The company maintains that Apple had agreed to stipulations to reserve products not covered in the original suit for a second lawsuit. "The parties specifically agreed that 'Personal Audio may initiate a separate lawsuit accusing the New Products of infringement of the Patents,'" court documents reveal.

The patent in question is 6,199,076, "Audio program player including a dynamic program selection controller." According to Mueller, damages in this second case could be substantially greater, partly because the plaintiff may be able to claim willful infringement.

Earlier in July, Apple was ordered by a federal jury to pay damages to Personal Audio. The plaintiff had originally asked for $84 million in damages and included several other companies on the suit, but the other defendants besides Apple had settled last year.

Personal Audio has been accused of being a "patent troll" because it is a non-practicing entity and chose to file its suit in East Texas, a district known both for its speed and for its favorable rulings for patent holders.
post #2 of 12
Eric Schmidt, trying to be a comedian with a moronic comment when he criticized Android's competitors for "responding with lawsuits as they cannot respond through innovations."? Seriously Eric, you are a scumbag and making your company look awfully foolish. You are the new evil.
post #3 of 12
Quote:
Originally Posted by AppleInsider View Post

Shipments of Apple's just-released MacBook Air will "remain strong" throughout this summer, possibly topping 1.5 million units, according to industry sources.

With the ability to extend ports (FireWire, Ethernet) that the MBA doesn't natively have through the new Thunderbolt Cinema Displays, the only thing that could constrain MBA sales will be how fast Apple can build them.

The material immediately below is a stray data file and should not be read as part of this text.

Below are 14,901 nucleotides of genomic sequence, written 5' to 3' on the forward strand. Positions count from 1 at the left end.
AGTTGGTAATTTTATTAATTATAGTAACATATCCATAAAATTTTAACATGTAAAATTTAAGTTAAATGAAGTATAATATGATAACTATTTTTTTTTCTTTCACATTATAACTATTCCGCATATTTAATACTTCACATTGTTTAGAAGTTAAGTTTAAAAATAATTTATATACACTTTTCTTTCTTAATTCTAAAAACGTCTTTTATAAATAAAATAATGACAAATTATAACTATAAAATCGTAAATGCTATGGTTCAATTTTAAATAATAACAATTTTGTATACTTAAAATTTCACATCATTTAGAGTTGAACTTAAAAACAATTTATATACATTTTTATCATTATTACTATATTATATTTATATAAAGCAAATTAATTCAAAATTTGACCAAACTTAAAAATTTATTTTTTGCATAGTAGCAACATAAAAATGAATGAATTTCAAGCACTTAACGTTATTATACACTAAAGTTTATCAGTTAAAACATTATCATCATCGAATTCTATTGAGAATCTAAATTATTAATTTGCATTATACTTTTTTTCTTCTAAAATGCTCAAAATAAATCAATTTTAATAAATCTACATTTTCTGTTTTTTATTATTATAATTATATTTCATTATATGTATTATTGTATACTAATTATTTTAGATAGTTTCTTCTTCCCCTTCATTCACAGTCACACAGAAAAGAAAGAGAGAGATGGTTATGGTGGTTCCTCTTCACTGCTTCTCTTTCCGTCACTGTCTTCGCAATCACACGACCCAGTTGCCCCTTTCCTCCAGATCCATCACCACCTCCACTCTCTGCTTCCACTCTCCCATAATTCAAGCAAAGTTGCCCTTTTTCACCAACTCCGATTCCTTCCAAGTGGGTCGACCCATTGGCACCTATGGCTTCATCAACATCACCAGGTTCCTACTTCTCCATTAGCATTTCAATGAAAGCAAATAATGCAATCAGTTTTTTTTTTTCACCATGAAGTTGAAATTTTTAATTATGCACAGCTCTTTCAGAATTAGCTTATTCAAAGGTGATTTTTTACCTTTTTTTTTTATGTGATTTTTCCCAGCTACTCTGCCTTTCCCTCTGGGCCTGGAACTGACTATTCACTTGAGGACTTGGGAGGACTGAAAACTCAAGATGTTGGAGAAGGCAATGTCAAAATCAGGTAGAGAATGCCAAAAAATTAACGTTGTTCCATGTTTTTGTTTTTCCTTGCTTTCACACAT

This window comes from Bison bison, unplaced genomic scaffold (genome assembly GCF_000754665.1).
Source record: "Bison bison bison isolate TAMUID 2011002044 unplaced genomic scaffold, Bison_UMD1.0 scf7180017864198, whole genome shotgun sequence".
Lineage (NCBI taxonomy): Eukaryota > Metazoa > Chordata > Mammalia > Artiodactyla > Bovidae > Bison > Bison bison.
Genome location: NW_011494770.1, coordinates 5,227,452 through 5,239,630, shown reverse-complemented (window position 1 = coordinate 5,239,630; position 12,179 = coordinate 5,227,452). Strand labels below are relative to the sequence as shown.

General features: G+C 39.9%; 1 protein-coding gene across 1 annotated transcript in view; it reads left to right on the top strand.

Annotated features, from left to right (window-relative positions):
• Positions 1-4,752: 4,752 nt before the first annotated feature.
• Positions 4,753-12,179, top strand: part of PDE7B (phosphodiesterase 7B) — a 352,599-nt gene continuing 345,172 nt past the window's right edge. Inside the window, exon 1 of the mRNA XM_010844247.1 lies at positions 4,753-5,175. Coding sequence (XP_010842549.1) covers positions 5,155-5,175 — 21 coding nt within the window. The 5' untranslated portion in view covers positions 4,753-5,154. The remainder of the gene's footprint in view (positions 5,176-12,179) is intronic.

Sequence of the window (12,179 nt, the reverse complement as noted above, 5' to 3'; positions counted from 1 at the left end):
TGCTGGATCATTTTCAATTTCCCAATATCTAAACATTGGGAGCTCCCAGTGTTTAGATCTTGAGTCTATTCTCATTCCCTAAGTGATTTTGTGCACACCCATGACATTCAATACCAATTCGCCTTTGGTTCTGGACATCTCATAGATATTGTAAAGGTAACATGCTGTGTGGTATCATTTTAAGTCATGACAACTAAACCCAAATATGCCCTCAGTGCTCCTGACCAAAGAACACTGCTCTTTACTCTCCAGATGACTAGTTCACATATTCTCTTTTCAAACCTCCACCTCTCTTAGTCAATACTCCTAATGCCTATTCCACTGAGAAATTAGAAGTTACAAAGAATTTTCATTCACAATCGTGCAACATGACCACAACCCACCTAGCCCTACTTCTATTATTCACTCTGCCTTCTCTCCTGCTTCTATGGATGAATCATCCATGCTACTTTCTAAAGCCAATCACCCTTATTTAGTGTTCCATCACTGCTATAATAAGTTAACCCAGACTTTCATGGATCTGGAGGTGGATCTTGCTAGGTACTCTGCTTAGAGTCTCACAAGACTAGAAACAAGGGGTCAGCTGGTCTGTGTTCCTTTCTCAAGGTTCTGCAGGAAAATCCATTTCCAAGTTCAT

Apple develops an improved programming language.  Google copied Java.  Everything you need to know, right there.

 

    AT&T believes their LTE coverage is adequate

Reply

   Apple develops an improved programming language.  Google copied Java.  Everything you need to know, right there.

 

    AT&T believes their LTE coverage is adequate

Reply
post #4 of 12
Quote:
Originally Posted by FreeRange View Post

Eric Schmidt, trying to be a comedian with a moronic comment when he criticized Android's competitors for "responding with lawsuits as they cannot respond through innovations."? Seriously Eric, you are a scumbag and making your company look awfully foolish. You are the new evil.

I was thinking the same thing. He accuses competitors of not innovating, but clearly they are since HTC/Google are being accused of using innovation from Apple.
post #5 of 12
I wonder how much profit Google actually makes off of Android in a year. Surely it has to be quite a bit less than $1 billion at this point, since the only revenue they get from it is ad revenue. Meanwhile, Apple makes multiple billions in profit off of the iPhone every year. Clearly Apple has a far greater incentive to spend money on these patent buys than Google has. Consequently, I suspect we will see Apple consistently out-bidding Google on anything related to mobile devices.
post #6 of 12
Quote:
Originally Posted by Blastdoor View Post

I wonder how much profit Google actually makes off of Android in a year. Surely it has to be quite a bit less than $1 billion at this point, since the only revenue they get from it is ad revenue. Meanwhile, Apple makes multiple billions in profit off of the iPhone every year. Clearly Apple has a far greater incentive to spend money on these patent buys than Google has. Consequently, I suspect we will see Apple consistently out-bidding Google on anything related to mobile devices.

Google makes more than just the direct mobile Ad revenue from Android. They also make additional search revenue, and help drive users to their other offerings such as GMail and now Google+.

There's no doubt that they make less from it than Apple makes from iOS though.
post #7 of 12
I wonder how Eric Schmidt would react to someone "innovating" with Google's search and indexing algorithms...